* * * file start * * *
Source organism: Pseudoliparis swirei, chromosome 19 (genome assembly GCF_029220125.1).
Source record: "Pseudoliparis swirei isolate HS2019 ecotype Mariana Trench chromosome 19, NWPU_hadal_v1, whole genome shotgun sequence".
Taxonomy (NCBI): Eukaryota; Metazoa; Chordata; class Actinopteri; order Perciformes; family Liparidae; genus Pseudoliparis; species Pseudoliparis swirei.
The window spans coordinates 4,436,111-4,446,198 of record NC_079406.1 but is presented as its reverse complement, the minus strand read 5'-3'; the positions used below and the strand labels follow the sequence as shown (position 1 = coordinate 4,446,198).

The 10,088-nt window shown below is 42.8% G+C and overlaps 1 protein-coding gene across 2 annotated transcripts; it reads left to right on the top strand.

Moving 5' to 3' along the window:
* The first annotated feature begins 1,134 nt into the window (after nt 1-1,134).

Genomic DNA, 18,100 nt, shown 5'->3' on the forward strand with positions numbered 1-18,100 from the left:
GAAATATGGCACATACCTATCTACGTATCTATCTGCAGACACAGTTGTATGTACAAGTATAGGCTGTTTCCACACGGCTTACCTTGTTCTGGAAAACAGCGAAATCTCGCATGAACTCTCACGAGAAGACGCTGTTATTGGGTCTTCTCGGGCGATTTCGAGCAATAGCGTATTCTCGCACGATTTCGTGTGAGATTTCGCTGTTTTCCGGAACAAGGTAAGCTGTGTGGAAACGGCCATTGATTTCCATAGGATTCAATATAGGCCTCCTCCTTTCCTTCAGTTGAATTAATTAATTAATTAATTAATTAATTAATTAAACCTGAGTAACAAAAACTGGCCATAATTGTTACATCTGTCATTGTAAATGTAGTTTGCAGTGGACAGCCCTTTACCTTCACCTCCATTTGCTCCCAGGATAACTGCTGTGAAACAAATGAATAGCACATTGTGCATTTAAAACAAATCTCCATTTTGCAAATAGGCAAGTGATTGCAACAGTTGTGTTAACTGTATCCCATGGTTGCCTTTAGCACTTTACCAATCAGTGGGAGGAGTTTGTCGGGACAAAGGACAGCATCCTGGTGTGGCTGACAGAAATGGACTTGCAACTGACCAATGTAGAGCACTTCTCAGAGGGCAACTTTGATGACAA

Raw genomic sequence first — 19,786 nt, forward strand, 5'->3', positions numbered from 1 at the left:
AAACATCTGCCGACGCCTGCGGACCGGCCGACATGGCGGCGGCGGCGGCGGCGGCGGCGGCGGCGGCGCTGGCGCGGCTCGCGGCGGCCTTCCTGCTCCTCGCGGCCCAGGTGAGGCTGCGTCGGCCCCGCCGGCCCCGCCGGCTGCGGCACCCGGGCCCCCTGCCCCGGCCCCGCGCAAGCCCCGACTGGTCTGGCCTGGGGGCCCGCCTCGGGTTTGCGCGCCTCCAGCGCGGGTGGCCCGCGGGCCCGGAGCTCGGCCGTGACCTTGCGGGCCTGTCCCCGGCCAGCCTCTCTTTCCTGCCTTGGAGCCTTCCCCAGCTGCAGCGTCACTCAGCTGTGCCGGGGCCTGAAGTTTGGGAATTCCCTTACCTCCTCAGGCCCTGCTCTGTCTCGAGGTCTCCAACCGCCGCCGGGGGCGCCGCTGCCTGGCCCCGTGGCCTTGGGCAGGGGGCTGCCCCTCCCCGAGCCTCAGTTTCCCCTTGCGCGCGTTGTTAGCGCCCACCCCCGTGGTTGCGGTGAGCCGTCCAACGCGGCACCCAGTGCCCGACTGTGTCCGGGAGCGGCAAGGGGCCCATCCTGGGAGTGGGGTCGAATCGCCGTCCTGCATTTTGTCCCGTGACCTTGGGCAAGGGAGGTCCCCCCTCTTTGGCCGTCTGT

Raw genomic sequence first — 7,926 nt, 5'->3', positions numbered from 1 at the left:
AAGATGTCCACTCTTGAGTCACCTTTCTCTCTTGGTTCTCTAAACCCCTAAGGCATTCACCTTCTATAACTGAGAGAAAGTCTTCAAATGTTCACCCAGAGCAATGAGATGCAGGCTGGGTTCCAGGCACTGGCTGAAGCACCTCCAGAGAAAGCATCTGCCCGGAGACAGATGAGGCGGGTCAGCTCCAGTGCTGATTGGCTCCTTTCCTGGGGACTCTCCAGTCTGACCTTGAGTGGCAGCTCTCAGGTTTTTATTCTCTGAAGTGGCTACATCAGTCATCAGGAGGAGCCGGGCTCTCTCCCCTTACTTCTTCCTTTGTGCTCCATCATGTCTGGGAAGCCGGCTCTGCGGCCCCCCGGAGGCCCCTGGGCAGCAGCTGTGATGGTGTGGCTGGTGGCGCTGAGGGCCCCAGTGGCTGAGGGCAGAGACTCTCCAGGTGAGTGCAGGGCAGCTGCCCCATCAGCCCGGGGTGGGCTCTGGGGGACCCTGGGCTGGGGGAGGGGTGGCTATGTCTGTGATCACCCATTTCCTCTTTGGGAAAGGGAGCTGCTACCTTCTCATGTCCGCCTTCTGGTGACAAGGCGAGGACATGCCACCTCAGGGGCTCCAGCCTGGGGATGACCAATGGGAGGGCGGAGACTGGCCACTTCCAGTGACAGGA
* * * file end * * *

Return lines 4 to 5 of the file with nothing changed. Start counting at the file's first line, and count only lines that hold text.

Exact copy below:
The window spans coordinates 4,436,111-4,446,198 of record NC_079406.1 but is presented as its reverse complement, the minus strand read 5'-3'; the positions used below and the strand labels follow the sequence as shown (position 1 = coordinate 4,446,198).

The 10,088-nt window shown below is 42.8% G+C and overlaps 1 protein-coding gene across 2 annotated transcripts; it reads left to right on the top strand.